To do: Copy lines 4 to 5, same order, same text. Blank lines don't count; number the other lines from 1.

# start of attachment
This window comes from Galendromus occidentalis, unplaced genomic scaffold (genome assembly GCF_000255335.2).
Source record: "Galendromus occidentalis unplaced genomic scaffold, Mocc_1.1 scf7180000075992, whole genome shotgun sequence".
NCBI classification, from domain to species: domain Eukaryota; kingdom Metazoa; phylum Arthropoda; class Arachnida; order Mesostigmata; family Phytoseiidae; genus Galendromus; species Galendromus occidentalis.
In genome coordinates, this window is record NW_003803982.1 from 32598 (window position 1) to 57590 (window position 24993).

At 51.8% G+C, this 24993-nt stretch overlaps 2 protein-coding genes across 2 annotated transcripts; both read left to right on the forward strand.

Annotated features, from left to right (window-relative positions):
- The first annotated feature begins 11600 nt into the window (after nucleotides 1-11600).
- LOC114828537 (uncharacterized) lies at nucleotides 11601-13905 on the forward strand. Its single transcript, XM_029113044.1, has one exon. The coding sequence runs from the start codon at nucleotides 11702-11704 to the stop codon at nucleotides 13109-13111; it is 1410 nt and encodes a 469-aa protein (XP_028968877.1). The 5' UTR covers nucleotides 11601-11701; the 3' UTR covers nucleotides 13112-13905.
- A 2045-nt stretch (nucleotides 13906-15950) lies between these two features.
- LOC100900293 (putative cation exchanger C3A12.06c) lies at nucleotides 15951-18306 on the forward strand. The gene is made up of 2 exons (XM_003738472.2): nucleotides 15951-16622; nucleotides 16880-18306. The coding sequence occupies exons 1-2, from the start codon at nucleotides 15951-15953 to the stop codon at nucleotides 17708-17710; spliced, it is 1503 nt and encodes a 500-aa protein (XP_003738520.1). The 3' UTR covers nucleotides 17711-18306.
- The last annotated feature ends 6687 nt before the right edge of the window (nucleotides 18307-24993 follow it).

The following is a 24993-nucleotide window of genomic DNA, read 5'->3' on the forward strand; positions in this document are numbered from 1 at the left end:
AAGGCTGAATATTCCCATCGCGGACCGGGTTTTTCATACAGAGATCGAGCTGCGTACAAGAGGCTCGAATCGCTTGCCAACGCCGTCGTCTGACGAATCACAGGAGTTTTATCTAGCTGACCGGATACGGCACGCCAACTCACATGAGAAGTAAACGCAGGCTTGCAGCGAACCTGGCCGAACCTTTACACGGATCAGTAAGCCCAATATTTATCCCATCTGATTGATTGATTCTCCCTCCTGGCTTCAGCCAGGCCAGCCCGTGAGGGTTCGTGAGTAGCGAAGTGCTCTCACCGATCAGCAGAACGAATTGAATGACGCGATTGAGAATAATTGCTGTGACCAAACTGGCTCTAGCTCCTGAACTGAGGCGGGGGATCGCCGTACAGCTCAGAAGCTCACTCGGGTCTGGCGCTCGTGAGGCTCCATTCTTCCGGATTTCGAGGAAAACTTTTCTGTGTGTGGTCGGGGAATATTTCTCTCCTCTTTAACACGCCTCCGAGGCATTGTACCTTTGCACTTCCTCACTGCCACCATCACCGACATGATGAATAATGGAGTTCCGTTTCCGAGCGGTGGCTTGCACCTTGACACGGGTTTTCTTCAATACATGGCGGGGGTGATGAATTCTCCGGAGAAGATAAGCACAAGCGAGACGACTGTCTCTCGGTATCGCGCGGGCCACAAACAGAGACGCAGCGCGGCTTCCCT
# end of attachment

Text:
In genome coordinates, this window is record NW_003803982.1 from 32598 (window position 1) to 57590 (window position 24993).

At 51.8% G+C, this 24993-nt stretch overlaps 2 protein-coding genes across 2 annotated transcripts; both read left to right on the forward strand.